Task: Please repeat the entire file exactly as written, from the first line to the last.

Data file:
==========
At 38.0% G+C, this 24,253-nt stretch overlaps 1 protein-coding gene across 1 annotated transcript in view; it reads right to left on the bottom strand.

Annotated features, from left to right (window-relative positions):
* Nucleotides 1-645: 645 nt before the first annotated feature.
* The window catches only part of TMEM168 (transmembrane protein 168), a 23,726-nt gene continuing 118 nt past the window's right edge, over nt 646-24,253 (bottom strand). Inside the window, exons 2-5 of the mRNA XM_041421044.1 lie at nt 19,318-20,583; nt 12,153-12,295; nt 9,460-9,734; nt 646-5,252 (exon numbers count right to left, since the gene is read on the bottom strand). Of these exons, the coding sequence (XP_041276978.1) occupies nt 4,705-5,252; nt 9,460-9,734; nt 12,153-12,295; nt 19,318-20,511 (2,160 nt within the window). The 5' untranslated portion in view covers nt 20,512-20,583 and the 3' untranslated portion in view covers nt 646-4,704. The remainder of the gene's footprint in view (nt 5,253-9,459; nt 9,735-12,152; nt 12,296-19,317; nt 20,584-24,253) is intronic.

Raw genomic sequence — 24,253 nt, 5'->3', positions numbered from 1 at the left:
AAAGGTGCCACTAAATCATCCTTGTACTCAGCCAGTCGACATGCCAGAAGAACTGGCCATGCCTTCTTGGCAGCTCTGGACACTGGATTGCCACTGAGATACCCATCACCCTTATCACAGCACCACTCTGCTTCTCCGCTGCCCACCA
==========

At 38.0% G+C, this 24,253-nt stretch overlaps 1 protein-coding gene across 1 annotated transcript in view; it reads right to left on the bottom strand.

Annotated features, from left to right (window-relative positions):
* Nucleotides 1-645: 645 nt before the first annotated feature.
* The window catches only part of TMEM168 (transmembrane protein 168), a 23,726-nt gene continuing 118 nt past the window's right edge, over nt 646-24,253 (bottom strand). Inside the window, exons 2-5 of the mRNA XM_041421044.1 lie at nt 19,318-20,583; nt 12,153-12,295; nt 9,460-9,734; nt 646-5,252 (exon numbers count right to left, since the gene is read on the bottom strand). Of these exons, the coding sequence (XP_041276978.1) occupies nt 4,705-5,252; nt 9,460-9,734; nt 12,153-12,295; nt 19,318-20,511 (2,160 nt within the window). The 5' untranslated portion in view covers nt 20,512-20,583 and the 3' untranslated portion in view covers nt 646-4,704. The remainder of the gene's footprint in view (nt 5,253-9,459; nt 9,735-12,152; nt 12,296-19,317; nt 20,584-24,253) is intronic.

Raw genomic sequence — 24,253 nt, 5'->3', positions numbered from 1 at the left:
AAAGGTGCCACTAAATCATCCTTGTACTCAGCCAGTCGACATGCCAGAAGAACTGGCCATGCCTTCTTGGCAGCTCTGGACACTGGATTGCCACTGAGATACCCATCACCCTTATCACAGCACCACTCTGCTTCTCCGCTGCCCACCA